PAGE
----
I currently have a home that is 100% Loan to Value. It has lost a significant amount of the value i paid for it -- hence now a 100% LtV guesstimate.

I am able to comfortably make my payments as it stands, and have no financial hardship.

I'm looking to move out of my house, and back into rented accommodation. This in the medium term, as I'm considering relocation, and if not relocation a big change in my career -- moving back to rented accommodation would make these significantly easier, due to a lower commitment, and lighter cash flow.

As part of my consideration, I'm trying to ring fence my savings both medium and long term.

I have looked at:

  • Straight refinancing: This would cost me somewhere around 5k, and wouldn't reduce my payments, and would incur PMI (lender pays my PMI today)
  • Pouring savings in to get my LTV to a level where I get a better rate. Still incurs a PMI (don't have enough to get to 80% LTV)
  • Lender, and govt modification programs. I don't qualify for these because of no financial hardship. (e.g. I can afford to pay for my mortgage, and my LTV isn't something crazy)

Both of these don't get me out of my home, or change my cashflow -- the end payments are maybe $100/mo better off.

Also, I've looked at:

  • Selling my house. This would wipe out my savings given the guesstimate of 10% for all the various costs of selling. Note, I'm not looking to buy another home.
  • Short-sale: Looking at the requirements for this, I don't qualify.
  • Deed in lieu: Would be my most preferable option, but I don't have any of the qualifications for hardship etc.
  • Renting my property out as a whole. but this would only cost ~55% of the out goings of the home (loan, HOA, property taxes)

Does anyone have any suggestions or advice that I may not have considered? Am I just being selfish, and it's a loan, and it's absolutely my problem that I'm completely unable to sell without taking out my life savings?

  • 3
    Selling -> You want to take remove the roof over your head ? Atleast you have something of your own where you can return to at the end of the day. Remeber if you go broke in a rented one you will be on the road.
    – DumbCoder
    Feb 23, 2011 at 10:58
  • @DumbCoder If he goes broke he won't be able to pay his mortgage either and will be foreclosed on.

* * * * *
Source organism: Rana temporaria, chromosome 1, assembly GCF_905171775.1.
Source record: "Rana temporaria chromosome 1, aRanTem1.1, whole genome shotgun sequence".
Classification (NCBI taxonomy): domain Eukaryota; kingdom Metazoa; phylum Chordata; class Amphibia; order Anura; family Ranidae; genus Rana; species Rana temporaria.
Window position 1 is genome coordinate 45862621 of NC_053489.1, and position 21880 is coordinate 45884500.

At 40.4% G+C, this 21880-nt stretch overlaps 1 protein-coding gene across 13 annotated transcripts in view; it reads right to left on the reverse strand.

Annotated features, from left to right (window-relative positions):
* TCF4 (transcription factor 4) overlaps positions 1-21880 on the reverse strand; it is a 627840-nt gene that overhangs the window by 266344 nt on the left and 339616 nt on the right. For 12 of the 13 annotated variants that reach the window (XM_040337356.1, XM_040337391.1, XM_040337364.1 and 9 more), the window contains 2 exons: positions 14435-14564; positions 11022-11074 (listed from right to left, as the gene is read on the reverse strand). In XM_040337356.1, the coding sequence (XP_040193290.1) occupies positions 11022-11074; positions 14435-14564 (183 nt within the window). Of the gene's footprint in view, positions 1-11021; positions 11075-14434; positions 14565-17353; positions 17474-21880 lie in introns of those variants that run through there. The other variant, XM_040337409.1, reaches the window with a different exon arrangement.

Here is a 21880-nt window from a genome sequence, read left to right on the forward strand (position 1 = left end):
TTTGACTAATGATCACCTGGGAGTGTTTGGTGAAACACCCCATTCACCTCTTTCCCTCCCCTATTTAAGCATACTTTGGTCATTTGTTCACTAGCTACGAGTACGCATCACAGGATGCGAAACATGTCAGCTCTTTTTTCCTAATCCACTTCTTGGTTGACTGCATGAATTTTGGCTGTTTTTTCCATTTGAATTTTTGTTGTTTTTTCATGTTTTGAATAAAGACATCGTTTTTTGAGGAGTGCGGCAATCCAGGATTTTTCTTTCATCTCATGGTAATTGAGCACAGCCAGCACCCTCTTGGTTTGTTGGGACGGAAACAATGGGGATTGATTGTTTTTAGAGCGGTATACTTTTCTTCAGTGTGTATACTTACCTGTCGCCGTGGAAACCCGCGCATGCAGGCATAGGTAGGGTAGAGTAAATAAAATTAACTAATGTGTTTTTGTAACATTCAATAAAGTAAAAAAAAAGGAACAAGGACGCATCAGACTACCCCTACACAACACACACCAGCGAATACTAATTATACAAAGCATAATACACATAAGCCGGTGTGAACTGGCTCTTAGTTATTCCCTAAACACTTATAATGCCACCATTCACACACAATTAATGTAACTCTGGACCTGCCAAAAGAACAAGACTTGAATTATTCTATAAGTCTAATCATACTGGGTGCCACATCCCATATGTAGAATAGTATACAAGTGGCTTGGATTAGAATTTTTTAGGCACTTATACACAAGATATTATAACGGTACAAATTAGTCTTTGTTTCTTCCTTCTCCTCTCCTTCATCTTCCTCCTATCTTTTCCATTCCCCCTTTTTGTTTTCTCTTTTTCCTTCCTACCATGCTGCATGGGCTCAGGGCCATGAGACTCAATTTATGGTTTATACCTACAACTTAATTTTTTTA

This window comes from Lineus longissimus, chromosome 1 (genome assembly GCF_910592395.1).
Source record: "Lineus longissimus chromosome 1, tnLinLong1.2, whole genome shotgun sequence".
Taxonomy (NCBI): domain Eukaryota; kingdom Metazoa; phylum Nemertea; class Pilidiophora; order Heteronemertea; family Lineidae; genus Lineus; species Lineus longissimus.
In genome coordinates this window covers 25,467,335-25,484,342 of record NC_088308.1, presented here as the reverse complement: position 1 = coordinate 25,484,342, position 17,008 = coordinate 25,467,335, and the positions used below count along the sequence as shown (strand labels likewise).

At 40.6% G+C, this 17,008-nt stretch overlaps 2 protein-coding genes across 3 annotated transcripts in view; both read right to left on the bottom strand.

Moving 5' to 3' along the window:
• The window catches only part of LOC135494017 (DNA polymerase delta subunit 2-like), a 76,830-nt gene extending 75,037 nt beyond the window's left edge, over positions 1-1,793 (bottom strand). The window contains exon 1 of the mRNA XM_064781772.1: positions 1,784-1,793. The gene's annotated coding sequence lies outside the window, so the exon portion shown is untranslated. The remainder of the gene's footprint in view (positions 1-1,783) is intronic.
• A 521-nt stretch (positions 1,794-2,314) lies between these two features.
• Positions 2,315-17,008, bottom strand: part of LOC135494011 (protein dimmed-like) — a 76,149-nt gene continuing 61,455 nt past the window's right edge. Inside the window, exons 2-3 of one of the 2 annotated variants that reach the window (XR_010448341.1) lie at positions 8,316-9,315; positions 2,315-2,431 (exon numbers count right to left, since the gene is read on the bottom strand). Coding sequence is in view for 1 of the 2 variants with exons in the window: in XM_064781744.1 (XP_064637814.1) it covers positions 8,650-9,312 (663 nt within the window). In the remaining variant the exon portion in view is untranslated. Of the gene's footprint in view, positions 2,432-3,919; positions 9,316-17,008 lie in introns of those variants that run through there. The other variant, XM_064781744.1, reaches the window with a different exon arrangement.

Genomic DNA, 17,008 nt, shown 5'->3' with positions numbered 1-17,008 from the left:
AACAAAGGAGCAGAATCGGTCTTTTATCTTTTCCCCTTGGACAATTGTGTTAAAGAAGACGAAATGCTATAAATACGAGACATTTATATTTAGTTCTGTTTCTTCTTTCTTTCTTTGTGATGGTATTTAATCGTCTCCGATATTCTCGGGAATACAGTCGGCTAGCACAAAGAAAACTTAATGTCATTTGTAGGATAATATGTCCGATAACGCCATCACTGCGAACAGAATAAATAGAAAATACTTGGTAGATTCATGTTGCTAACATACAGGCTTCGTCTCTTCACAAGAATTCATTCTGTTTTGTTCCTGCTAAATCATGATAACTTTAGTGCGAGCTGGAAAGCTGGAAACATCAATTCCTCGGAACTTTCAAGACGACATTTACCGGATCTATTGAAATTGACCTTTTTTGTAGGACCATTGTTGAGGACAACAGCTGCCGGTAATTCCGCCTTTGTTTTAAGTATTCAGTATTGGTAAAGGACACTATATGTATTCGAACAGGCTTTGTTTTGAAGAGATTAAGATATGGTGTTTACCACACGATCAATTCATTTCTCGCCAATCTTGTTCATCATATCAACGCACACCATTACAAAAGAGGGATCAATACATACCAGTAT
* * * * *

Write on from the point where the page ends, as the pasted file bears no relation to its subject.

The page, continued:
– Andy
    Dec 30, 2014 at 1:28

3 Answers 3


I don't have a short-term solution for you, but I'd suggest that cash is king, especially if you're looking at a major life change in the next couple of years (job change and/or relocating). If you plow a bunch of cash into paying down the mortgage, you lose the flexibility that that cash can buy you a year from now.

Random collection of ideas:

  • You could plan to use extra savings to pay the costs of selling your house so that your savings won't get wiped out when you go to sell at some point.
  • If you change your mind when "medium term" arrives and decide to stay in the house, you can use the extra cash to get to 80% and refi. Risk here is that rates may go up in the mean time.
  • You could put your house up FSBO to reduce your costs. Sounds like you have a little time to be patient while this strategy works.
  • Consider renting part of your house to a boarder/roommate for extra income.

If you're able to make the payments comfortably, be thankful for that. A lot of people in your situation can't.

If you're looking to get out of owning the home now, it's going to cost you dearly. But I think you know that already.

There are pros and cons of home ownership. Lack of liquidity is a con, and you're finding that out now. For all intents and purposes, you're stuck.

Unless you want to pay through the nose to get out, I'd learn to love your home. Maybe consider paying down the mortgage a little faster so that you can get yourself in a position that you can sell the home in the future.


I am able to comfortably make my payments as it stands, and have no financial hardship.

Based on this statement I would keep the home at least long enough for some if not all of the value comes back, depending on the area you live in this could be months or years.

I'm considering relocation, and if not relocation a big change in my career

I would wait until one of the things you mention above actually happens before I took a loss on the house. No since in losing money because you might do something.

Finally I would build up some savings to prepare for what you are considering. I would not throw it at the mortgage until I had made my decision on job and location. You can always throw it at the mortgage when you get that figured out.

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